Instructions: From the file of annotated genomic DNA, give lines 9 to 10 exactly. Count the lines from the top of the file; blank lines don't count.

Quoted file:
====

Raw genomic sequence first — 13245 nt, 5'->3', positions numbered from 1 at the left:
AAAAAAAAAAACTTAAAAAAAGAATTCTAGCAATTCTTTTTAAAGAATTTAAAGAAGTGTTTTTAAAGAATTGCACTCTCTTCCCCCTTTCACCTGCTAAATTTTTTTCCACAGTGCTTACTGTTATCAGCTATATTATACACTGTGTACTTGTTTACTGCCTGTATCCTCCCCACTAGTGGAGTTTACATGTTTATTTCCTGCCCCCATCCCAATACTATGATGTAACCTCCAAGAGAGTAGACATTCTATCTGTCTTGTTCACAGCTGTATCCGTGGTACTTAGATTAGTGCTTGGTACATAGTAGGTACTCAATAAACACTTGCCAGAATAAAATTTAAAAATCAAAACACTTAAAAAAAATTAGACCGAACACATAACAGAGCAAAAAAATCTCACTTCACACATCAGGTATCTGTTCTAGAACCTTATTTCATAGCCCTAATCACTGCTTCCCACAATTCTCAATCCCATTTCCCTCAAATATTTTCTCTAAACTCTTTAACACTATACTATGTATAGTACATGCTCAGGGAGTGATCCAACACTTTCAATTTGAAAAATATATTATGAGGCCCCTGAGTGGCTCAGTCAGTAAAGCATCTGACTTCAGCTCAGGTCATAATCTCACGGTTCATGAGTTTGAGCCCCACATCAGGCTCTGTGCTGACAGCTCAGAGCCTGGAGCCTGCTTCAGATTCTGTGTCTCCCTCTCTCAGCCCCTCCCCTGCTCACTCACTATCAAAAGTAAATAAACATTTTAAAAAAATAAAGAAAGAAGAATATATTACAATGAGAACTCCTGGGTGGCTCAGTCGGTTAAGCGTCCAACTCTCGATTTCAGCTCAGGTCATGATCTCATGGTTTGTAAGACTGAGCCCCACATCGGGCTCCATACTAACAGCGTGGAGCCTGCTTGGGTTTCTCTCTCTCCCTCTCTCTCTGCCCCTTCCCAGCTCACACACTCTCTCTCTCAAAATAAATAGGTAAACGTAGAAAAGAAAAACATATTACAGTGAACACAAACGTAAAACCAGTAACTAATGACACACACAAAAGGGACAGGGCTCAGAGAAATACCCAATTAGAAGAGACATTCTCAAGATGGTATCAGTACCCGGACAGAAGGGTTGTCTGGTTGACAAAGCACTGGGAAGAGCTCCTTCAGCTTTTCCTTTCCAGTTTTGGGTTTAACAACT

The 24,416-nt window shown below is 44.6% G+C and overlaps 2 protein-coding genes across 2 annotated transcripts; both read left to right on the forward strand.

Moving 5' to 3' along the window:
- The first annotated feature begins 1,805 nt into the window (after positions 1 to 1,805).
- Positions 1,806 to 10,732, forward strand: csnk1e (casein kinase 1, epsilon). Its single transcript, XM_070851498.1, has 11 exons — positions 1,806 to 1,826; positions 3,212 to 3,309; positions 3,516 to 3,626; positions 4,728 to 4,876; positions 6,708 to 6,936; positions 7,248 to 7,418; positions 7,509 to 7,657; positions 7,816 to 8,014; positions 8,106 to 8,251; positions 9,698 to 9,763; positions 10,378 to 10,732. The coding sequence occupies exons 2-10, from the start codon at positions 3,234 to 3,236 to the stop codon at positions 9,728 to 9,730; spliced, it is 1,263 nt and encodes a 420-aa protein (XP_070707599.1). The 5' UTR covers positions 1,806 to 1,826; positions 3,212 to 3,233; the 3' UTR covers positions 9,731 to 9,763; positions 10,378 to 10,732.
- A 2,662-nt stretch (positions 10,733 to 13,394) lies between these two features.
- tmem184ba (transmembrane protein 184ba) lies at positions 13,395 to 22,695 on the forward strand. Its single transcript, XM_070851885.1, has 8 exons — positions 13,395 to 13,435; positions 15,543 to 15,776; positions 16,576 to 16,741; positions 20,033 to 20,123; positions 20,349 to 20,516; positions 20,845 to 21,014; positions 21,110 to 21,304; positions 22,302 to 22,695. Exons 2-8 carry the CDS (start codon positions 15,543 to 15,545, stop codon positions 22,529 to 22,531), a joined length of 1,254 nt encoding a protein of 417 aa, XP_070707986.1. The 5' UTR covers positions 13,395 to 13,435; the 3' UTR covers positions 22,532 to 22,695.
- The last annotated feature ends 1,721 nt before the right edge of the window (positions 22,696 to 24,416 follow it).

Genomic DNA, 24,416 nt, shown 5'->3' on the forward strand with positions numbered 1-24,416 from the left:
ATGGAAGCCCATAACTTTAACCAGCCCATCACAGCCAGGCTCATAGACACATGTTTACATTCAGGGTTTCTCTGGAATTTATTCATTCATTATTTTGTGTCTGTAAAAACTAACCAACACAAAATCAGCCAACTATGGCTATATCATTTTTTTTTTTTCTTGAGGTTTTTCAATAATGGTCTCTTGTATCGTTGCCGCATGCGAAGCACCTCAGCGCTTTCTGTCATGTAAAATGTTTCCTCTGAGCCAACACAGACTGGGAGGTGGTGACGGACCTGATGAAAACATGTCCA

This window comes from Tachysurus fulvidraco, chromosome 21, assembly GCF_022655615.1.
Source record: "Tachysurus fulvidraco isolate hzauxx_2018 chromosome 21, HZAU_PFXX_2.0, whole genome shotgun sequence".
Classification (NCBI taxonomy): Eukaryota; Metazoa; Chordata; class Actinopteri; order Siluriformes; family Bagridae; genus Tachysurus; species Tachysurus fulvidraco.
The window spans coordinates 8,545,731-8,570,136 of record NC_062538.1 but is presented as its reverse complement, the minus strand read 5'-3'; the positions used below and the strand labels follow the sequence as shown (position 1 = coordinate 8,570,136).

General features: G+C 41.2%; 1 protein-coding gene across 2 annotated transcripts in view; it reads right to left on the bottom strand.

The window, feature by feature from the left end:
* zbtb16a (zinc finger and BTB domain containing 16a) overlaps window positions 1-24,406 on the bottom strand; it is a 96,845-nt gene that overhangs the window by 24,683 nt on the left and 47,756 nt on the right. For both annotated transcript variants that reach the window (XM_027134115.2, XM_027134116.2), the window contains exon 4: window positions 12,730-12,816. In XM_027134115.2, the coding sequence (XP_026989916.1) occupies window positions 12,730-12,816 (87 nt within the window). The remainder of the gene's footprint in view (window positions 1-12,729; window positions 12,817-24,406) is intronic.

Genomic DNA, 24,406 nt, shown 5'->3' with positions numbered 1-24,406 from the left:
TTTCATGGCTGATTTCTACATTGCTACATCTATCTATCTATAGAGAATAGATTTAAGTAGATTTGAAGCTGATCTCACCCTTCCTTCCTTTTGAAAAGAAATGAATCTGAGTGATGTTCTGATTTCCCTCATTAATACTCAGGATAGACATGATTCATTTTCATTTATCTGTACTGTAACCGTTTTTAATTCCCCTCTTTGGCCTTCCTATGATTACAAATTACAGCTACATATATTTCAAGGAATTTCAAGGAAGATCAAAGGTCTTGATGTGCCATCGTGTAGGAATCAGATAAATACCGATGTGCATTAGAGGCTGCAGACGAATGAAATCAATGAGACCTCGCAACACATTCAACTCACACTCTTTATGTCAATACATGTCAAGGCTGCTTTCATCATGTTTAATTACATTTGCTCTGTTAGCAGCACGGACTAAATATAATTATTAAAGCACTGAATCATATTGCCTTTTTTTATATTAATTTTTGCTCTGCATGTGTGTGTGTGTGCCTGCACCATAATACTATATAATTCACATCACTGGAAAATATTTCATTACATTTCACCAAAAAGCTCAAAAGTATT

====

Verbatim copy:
- The last annotated feature ends 1,721 nt before the right edge of the window (positions 22,696 to 24,416 follow it).

Genomic DNA, 24,416 nt, shown 5'->3' on the forward strand with positions numbered 1-24,416 from the left: